The rail industry is starting to explore the potential benefits hydrogen can bring as a fuel source for traction. Two pre-series Alstom Coradia i-Lint trains have been operational for just over a year between Bremervörde, Cruxhaven and Bremerhaven in Lower Saxony. Here in the UK, Porterbrook’s HydroFLEX train is undertaking rigorous safety testing as proof of concept.
The UK is aiming to be net-zero for carbon emissions by 2050. The rail industry has its own a challenge along the way: no diesel-only trains operating in the UK by 2040.
If you speak to any of my rail expert colleagues they will say that experience shows that the UK rail industry can deliver on innovation and many countries look to the UK as the benchmark for how things should be done. We should and can be at the forefront of de-carbonising rail as a mode of transport.
Hydrogen has some attractive attributes as a fuel source. It is already produced as an industry by-product and for industrial purposes and green hydrogen can also be produced by using energy from renewable sources an area that will only grow. The Committee on Climate Change and Government has recognised that hydrogen will play a very significant role in our Net Zero world and there is mounting pressure on Government to provide the necessary incentives and policy for growth. To de-carbonise rail, the railway as a whole system needs to be looked at. Electrification of routes needs to continue, but there are areas where electrification is not justified (e.g. on lower utilised regional routes). It is here that many see hydrogen playing a vital role to plug-the-gap over the coming years.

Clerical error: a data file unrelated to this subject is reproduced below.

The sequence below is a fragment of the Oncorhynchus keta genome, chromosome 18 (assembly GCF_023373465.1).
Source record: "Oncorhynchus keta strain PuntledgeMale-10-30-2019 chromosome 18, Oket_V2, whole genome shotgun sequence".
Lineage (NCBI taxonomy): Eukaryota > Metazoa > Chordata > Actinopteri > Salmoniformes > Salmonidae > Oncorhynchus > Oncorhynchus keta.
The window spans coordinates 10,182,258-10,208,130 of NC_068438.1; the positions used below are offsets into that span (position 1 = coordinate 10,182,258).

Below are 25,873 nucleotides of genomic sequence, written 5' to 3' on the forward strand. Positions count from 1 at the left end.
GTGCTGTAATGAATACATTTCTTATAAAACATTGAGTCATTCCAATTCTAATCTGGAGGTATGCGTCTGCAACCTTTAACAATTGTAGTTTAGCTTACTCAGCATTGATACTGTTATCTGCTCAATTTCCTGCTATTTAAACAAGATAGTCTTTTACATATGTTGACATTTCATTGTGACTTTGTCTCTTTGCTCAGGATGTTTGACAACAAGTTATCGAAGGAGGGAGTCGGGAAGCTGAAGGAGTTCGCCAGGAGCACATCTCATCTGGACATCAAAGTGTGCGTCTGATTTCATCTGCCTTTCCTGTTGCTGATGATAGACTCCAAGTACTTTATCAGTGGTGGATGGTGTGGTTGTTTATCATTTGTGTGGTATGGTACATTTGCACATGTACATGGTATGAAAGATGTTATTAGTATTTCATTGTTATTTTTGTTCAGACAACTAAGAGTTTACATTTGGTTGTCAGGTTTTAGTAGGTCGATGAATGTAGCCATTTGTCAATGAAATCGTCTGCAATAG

Arup is already looking at a route map for hydrogen trains to enter service in the UK. We look forward to seeing the outcome of this work in February.
For rail to play a major role in enabling the UK economy to be net zero by 2050, we will need a mix of electrification, hydrogen and battery technology